10. Bad is stronger than good. It is more important to eliminate the negative than to accentuate the positive.
11. How I do things is as important as what I do.
12. Because I wield power over others, I am at great risk of acting like an insensitive jerk—and not realizing it.
#2. Identify a mensch, then become one
Mensch is a German word for “human being.”
As author and entrepreneur Guy Kawasaki points out in his book Enchantment, its Yiddish connotation is even more revealing: someone who is decent and honorable in all of their undertakings—they’re the same person in both private and public.
But not everyone is a mensch.
Kawasaki recommends a two-factor test to help you tell the difference between someone who is genuine and a “smooth pretender":
  • First, consistency is key: while some people may be able to cover up who they really are some of the time, it’s difficult trying to keep the mask on in all circumstances—it will slip at some point.
  • Second, Kawasaki suggests that many of us have a well-honed gut feel that a person might not be genuine. We can choose to ignore those signals and “small integrity slips” out of convenience or self-interest, but in doing so we’re only deceiving ourselves.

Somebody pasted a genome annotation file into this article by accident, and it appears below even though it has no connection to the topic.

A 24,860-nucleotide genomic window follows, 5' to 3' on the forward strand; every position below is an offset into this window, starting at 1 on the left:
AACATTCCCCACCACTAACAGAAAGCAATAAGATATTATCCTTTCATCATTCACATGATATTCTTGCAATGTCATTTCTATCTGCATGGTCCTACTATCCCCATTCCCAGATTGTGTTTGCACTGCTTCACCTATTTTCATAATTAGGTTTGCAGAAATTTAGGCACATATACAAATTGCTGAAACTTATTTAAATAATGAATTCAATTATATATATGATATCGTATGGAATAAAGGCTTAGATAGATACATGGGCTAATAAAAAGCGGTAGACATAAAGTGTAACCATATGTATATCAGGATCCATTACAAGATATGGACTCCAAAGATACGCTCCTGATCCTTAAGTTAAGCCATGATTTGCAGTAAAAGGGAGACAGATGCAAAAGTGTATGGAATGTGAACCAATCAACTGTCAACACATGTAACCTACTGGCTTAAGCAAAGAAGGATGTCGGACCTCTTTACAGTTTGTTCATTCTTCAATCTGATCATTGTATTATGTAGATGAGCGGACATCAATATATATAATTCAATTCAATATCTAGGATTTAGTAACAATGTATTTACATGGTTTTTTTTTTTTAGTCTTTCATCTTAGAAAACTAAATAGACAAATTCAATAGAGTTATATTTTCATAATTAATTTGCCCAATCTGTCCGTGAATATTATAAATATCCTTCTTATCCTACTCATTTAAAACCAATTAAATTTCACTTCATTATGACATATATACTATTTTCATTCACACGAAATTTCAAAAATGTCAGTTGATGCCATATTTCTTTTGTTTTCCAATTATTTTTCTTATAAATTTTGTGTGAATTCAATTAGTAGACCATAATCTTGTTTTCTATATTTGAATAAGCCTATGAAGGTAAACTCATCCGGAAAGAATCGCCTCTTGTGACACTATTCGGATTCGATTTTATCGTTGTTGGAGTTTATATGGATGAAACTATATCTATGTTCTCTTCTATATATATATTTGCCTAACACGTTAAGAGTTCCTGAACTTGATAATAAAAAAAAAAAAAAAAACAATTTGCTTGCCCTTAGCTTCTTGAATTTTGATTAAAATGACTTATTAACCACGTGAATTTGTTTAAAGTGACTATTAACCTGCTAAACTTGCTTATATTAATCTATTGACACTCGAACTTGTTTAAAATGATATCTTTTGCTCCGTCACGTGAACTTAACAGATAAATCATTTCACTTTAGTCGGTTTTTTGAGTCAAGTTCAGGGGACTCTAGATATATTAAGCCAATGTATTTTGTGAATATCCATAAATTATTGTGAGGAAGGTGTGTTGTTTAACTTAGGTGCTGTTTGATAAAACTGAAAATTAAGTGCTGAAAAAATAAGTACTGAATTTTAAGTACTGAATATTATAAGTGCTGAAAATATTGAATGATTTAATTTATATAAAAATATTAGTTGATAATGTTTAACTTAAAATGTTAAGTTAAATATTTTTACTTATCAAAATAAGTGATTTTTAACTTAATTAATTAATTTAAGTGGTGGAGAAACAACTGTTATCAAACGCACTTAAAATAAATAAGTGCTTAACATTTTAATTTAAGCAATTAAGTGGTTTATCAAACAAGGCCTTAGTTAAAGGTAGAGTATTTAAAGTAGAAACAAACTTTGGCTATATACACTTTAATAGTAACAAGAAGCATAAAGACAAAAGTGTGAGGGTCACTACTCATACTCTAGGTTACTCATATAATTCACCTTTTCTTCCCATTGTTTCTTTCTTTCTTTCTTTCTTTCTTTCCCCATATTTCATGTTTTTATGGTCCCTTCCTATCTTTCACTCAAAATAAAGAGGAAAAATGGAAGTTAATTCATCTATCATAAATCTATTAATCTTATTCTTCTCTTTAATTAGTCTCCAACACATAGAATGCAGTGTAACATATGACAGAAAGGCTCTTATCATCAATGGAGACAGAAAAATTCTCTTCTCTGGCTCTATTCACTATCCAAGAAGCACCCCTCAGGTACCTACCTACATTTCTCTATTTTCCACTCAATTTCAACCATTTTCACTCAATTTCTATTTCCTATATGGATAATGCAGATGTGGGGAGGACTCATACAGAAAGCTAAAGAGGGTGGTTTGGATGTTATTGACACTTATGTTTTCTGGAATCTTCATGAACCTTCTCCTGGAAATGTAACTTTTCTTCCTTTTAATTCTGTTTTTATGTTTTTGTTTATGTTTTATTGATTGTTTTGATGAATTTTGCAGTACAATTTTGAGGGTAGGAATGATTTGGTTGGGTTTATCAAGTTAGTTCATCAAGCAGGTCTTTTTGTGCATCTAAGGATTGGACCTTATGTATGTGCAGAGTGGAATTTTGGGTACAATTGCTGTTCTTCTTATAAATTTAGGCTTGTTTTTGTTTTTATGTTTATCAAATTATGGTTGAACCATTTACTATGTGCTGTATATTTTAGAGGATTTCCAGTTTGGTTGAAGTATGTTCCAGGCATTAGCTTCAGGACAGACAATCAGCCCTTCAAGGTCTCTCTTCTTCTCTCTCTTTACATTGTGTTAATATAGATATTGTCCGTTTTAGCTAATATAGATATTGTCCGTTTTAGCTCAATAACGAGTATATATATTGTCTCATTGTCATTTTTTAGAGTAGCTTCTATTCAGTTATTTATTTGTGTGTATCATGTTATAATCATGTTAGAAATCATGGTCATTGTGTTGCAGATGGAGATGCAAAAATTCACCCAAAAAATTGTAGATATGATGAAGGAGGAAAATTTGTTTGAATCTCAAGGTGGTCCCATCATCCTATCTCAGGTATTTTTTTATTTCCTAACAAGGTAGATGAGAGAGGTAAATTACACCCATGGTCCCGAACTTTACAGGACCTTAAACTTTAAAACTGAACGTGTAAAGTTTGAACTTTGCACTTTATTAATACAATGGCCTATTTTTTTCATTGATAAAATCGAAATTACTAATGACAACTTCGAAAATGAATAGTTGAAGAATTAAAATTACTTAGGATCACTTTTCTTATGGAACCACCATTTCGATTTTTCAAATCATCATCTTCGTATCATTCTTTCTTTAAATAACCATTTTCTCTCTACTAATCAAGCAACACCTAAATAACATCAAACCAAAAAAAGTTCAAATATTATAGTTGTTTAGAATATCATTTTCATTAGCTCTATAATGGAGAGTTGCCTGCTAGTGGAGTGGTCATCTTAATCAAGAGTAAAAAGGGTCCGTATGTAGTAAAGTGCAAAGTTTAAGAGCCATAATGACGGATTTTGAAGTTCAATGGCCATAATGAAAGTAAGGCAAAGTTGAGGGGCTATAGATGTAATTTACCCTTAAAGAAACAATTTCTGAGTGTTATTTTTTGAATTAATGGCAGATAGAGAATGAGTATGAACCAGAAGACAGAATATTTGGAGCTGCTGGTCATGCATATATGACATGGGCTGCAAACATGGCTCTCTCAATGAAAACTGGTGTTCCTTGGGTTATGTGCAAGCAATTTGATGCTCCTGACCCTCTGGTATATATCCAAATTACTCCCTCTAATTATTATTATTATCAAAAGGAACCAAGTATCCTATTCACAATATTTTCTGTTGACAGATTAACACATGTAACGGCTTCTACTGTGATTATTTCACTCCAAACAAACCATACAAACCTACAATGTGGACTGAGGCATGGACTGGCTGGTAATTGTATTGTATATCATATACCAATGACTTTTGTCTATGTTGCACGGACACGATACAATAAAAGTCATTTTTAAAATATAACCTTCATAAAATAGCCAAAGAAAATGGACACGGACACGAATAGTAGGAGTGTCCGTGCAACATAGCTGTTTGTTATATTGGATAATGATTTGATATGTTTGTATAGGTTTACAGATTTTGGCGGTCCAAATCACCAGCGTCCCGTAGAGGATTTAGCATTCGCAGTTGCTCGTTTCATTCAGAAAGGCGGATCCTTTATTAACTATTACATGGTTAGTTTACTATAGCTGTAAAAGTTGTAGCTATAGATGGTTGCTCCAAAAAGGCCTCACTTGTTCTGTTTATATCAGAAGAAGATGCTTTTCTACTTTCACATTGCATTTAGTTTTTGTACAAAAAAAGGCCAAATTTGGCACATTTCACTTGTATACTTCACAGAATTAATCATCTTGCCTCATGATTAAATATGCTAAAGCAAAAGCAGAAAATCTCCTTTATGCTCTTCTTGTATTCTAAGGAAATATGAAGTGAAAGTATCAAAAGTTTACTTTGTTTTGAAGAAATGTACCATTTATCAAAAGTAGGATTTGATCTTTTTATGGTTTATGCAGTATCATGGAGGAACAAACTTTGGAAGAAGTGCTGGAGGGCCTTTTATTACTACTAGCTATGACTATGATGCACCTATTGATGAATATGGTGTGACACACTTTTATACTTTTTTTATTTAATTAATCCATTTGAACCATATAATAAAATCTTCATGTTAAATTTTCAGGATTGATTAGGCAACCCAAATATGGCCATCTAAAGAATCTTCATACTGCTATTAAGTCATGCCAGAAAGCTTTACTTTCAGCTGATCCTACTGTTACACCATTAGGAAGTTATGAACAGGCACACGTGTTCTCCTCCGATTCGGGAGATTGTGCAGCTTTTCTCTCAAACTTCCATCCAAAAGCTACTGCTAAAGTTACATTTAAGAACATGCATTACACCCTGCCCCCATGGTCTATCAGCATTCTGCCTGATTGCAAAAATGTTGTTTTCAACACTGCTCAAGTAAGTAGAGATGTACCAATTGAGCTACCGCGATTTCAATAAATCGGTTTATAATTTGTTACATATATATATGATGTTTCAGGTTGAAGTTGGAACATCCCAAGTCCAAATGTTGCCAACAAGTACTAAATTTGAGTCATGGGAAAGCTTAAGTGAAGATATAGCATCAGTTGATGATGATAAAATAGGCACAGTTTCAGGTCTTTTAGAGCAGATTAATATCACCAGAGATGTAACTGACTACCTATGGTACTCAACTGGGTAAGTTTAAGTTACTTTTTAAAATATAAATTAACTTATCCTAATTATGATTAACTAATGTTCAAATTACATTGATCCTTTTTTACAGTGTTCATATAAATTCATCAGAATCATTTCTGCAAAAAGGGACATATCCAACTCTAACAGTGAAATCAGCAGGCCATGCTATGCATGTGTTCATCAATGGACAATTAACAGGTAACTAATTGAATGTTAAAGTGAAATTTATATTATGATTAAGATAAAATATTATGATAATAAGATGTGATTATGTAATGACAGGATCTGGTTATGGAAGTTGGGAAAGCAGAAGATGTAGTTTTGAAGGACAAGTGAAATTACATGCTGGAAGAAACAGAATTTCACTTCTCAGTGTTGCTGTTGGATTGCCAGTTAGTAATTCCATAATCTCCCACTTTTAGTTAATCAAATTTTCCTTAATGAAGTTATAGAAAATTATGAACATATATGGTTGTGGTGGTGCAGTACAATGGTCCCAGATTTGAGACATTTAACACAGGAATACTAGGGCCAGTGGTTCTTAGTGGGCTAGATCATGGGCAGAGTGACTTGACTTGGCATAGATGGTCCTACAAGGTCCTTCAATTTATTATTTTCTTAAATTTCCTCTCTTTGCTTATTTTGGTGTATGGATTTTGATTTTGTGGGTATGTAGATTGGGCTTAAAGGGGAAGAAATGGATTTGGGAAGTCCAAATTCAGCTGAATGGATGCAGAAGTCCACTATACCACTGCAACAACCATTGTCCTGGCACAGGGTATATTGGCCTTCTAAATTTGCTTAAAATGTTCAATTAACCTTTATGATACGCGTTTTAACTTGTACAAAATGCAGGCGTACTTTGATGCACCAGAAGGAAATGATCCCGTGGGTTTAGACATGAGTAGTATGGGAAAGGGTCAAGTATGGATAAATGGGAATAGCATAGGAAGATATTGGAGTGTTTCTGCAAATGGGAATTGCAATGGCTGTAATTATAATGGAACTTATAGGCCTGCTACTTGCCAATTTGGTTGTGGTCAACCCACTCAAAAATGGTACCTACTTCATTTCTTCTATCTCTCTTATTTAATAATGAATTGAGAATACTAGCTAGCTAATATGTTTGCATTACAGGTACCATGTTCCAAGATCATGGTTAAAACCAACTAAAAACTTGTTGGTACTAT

In a separate blog post, Kawasaki references the work of leadership coach Bruna Martinuzzi, who’s compiled the below list of eleven suggestions for how you can be a mensch in business:
  1. Always act with honesty.
  2. When someone has wronged you, continue to treat them with civility.
  3. Think back on any unkept promises you made in the past, and try to fulfill them.
  4. Help someone who can be of absolutely no use to you.
  5. The next time something goes wrong on a project, instead of assigning blame, ask: What can we learn?
  6. Hire people who are at least as smart as you are, preferably smarter, and give them opportunities to grow.
  7. Improve your communication skills, and give people their moment: don’t interrupt, don’t rush to give advice or immediately dismiss their concerns, and don’t change the subject.
  8. Resolve to do no harm in any of your actions.
  9. Become a “knowledge philanthropist.” What knowledge or expertise can you share with your colleagues or customers that will help enrich them?
  10. Don’t be too quick to shoot down other people’s suggestions: some of the most valuable ideas are the result of an initial “crazy” thought.